Despite the still stiff breeze on this warm and generally overcast afternoon I was able to rake up leaves and clippings from the Shady Path and, with the contents of two trugfuls in the Rose Garden, add another used compost bag to the stack awaiting the next dump trip.
Afterwards Jackie and I took a forest drive.
According to the Royal Horticultural Society “Himalayan balsam (Impatiens glandulifera) [introduced to UK in 1839] is a relative of the busy Lizzie, but reaches well over head height, and is a major weed problem, especially on riverbanks and waste land, but can also invade gardens. It grows rapidly and spreads quickly, smothering other vegetation as it goes.”
There is a fine crop of this, blending with spears of our native willow herb, swaying on the banks of a dried up stream normally running under Bockhampton Road.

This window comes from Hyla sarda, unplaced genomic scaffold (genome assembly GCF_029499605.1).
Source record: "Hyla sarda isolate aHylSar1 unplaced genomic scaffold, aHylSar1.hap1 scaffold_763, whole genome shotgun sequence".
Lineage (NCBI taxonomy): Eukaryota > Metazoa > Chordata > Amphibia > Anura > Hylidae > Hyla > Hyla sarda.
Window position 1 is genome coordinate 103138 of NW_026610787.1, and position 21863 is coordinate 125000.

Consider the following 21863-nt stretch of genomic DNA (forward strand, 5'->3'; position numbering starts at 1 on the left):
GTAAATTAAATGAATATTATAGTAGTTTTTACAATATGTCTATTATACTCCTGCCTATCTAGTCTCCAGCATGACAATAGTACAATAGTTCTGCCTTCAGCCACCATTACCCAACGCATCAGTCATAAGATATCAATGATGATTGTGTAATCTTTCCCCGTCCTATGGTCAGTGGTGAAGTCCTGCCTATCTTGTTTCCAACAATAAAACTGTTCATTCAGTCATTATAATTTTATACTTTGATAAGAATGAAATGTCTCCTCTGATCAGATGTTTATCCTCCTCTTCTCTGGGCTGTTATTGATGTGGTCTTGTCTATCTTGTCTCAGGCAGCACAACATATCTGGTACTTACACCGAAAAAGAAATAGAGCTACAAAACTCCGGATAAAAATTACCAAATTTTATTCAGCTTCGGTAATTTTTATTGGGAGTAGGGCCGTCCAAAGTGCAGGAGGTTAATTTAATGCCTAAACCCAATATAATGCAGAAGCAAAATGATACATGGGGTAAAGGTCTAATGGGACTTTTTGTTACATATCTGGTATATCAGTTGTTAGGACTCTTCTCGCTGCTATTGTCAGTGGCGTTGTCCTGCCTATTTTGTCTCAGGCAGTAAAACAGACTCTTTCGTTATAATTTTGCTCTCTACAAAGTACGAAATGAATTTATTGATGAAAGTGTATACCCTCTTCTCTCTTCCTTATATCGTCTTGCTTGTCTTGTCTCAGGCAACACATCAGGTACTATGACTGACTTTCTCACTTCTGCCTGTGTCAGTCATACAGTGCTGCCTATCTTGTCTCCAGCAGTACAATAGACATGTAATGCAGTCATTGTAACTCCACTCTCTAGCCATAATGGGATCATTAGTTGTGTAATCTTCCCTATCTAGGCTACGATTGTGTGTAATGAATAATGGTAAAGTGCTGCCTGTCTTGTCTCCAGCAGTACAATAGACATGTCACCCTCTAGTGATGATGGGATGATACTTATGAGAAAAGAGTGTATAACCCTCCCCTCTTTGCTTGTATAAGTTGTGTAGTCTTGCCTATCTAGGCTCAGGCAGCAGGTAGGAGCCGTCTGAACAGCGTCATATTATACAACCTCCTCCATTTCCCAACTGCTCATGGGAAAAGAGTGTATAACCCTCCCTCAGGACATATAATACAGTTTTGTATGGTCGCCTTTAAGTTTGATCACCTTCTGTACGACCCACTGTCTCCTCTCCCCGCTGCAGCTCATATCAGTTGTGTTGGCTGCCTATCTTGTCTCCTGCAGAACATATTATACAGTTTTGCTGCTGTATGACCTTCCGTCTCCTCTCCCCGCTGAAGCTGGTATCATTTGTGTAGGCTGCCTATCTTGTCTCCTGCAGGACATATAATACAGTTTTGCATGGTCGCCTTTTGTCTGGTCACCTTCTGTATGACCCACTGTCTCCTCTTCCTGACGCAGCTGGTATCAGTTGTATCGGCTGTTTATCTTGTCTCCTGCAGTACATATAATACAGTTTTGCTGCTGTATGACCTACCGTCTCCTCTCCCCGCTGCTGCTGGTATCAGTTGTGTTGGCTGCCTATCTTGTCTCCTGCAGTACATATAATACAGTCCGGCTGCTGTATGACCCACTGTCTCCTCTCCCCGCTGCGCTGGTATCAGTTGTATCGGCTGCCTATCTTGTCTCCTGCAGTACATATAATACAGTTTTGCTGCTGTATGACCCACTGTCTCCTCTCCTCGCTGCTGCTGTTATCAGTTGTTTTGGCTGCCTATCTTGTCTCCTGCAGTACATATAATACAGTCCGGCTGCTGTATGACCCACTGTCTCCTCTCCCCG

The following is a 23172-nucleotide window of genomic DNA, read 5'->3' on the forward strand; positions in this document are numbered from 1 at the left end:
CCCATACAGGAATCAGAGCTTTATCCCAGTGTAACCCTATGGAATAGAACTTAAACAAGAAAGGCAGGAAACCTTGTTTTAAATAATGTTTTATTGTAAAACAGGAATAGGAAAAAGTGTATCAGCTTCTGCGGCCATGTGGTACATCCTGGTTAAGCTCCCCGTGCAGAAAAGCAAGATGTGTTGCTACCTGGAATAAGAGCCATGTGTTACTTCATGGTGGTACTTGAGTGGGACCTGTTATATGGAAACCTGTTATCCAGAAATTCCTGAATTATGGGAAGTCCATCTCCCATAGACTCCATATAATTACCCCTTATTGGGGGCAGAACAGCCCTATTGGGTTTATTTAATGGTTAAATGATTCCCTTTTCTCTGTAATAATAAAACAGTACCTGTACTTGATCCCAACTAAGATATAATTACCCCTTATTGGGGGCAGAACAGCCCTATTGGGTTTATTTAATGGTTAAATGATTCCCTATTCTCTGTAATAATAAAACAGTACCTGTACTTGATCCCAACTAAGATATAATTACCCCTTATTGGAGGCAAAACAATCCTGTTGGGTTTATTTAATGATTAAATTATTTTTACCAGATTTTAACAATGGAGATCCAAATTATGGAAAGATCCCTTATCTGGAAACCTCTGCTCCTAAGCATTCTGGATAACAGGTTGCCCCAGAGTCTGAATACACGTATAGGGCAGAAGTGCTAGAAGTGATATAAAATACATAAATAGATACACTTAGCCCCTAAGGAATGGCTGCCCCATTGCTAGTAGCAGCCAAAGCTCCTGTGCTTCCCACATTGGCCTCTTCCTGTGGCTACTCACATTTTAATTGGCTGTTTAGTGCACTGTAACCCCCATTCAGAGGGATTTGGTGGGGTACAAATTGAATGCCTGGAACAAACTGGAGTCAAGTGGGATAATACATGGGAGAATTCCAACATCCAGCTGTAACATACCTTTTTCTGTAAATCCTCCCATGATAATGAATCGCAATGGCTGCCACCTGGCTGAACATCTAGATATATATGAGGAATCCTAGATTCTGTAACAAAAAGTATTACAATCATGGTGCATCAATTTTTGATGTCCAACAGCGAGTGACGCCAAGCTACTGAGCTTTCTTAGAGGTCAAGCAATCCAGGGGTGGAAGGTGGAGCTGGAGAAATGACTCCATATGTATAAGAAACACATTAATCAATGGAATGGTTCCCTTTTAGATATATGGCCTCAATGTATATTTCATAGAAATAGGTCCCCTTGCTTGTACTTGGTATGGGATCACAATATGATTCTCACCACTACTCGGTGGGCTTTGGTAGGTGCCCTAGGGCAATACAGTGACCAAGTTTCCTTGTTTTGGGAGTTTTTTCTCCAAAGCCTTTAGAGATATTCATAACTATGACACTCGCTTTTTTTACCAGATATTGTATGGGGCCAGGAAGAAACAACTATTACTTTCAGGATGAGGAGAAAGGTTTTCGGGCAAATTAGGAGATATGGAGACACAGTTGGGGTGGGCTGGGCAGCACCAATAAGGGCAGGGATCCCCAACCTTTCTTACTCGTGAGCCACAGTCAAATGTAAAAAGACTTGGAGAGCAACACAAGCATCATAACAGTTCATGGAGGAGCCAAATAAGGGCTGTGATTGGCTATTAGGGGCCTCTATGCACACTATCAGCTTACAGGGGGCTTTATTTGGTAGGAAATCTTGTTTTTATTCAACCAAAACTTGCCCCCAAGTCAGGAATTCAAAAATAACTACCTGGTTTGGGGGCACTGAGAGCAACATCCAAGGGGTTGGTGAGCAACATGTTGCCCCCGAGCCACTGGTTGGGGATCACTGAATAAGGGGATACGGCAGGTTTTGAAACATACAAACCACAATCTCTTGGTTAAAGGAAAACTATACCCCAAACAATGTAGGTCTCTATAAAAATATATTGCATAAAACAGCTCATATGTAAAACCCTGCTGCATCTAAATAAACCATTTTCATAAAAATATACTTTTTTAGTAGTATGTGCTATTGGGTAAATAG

While we drove along Braggers Lane later, a group of field horses on a hill attracted my attention. By the time I had changed my lens and disembarked once more, I had also attracted theirs.
The first two had thundered down towards me before I lifted my camera.
As the others joined in the welcoming committee I became aware of the muzzles and fly masks offering all round protection. The covering for eyes and ears were clearly to keep the flies at bay; maybe the muzzles were worn to prevent biting. The animal craning its neck in the last picture was scratching on a fencepost. Flies were perhaps not the only source of discomfort.
A long tailback on Holmsley Road was brought about by ponies and a foal three shades of grey and one of brown clustering together for protection from the traffic.
The wind having picked up considerably by the time we returned home, we found patio chairs and parasol downed; as we stubbornly took our drinks seated on two of the chairs we watched trees, shrubs, and plants bending sharply this way and that until we went back inside for our dinner which, with the addition of parathas and vegetable samosas, consisted of a second sitting of last night’s chicken jalfrezi meal. Jackie drank Zesty and I drank more of the Gran Selone.